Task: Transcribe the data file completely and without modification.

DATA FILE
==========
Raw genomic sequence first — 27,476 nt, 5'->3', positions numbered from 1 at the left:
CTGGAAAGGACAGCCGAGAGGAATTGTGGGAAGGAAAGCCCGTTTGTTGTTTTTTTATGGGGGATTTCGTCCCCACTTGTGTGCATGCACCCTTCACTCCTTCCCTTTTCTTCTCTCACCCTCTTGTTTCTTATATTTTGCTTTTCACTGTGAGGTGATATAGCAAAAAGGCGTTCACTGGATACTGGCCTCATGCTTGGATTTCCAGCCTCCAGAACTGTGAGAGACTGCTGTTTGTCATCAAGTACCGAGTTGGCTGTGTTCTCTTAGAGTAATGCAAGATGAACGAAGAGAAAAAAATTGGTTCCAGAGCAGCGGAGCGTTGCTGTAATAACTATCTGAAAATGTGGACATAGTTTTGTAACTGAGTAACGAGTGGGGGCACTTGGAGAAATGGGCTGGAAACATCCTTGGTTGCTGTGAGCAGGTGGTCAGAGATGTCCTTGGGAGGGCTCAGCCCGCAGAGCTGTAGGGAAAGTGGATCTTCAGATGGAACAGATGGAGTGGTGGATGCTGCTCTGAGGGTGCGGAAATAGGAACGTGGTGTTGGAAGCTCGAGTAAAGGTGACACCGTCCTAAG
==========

Raw genomic sequence first — 27,476 nt, 5'->3', positions numbered from 1 at the left:
CTGGAAAGGACAGCCGAGAGGAATTGTGGGAAGGAAAGCCCGTTTGTTGTTTTTTTATGGGGGATTTCGTCCCCACTTGTGTGCATGCACCCTTCACTCCTTCCCTTTTCTTCTCTCACCCTCTTGTTTCTTATATTTTGCTTTTCACTGTGAGGTGATATAGCAAAAAGGCGTTCACTGGATACTGGCCTCATGCTTGGATTTCCAGCCTCCAGAACTGTGAGAGACTGCTGTTTGTCATCAAGTACCGAGTTGGCTGTGTTCTCTTAGAGTAATGCAAGATGAACGAAGAGAAAAAAATTGGTTCCAGAGCAGCGGAGCGTTGCTGTAATAACTATCTGAAAATGTGGACATAGTTTTGTAACTGAGTAACGAGTGGGGGCACTTGGAGAAATGGGCTGGAAACATCCTTGGTTGCTGTGAGCAGGTGGTCAGAGATGTCCTTGGGAGGGCTCAGCCCGCAGAGCTGTAGGGAAAGTGGATCTTCAGATGGAACAGATGGAGTGGTGGATGCTGCTCTGAGGGTGCGGAAATAGGAACGTGGTGTTGGAAGCTCGAGTAAAGGTGACACCGTCCTAAG